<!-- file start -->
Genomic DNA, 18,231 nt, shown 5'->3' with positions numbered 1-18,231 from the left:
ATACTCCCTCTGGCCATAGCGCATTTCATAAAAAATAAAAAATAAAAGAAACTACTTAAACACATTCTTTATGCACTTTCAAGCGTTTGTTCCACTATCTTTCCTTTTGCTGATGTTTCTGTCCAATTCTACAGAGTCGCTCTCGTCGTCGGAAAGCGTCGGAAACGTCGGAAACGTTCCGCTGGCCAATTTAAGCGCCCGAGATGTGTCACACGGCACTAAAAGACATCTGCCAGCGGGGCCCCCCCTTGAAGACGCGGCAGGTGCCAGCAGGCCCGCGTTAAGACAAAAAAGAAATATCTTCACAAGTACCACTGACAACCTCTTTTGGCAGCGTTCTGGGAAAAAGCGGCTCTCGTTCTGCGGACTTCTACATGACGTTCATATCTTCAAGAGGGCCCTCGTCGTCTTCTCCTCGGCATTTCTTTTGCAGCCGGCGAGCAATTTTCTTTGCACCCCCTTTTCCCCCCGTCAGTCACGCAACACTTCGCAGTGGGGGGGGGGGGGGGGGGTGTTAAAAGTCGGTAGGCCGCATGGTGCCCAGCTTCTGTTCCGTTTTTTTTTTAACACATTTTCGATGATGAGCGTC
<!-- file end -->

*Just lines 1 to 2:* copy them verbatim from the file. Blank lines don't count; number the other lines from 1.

Genomic DNA, 18,231 nt, shown 5'->3' with positions numbered 1-18,231 from the left:
ATACTCCCTCTGGCCATAGCGCATTTCATAAAAAATAAAAAATAAAAGAAACTACTTAAACACATTCTTTATGCACTTTCAAGCGTTTGTTCCACTATCTTTCCTTTTGCTGATGTTTCTGTCCAATTCTACAGAGTCGCTCTCGTCGTCGGAAAGCGTCGGAAACGTCGGAAACGTTCCGCTGGCCAATTTAAGCGCCCGAGATGTGTCACACGGCACTAAAAGACATCTGCCAGCGGGGCCCCCCCTTGAAGACGCGGCAGGTGCCAGCAGGCCCGCGTTAAGACAAAAAAGAAATATCTTCACAAGTACCACTGACAACCTCTTTTGGCAGCGTTCTGGGAAAAAGCGGCTCTCGTTCTGCGGACTTCTACATGACGTTCATATCTTCAAGAGGGCCCTCGTCGTCTTCTCCTCGGCATTTCTTTTGCAGCCGGCGAGCAATTTTCTTTGCACCCCCTTTTCCCCCCGTCAGTCACGCAACACTTCGCAGTGGGGGGGGGGGGGGGGGGTGTTAAAAGTCGGTAGGCCGCATGGTGCCCAGCTTCTGTTCCGTTTTTTTTTTAACACATTTTCGATGATGAGCGTC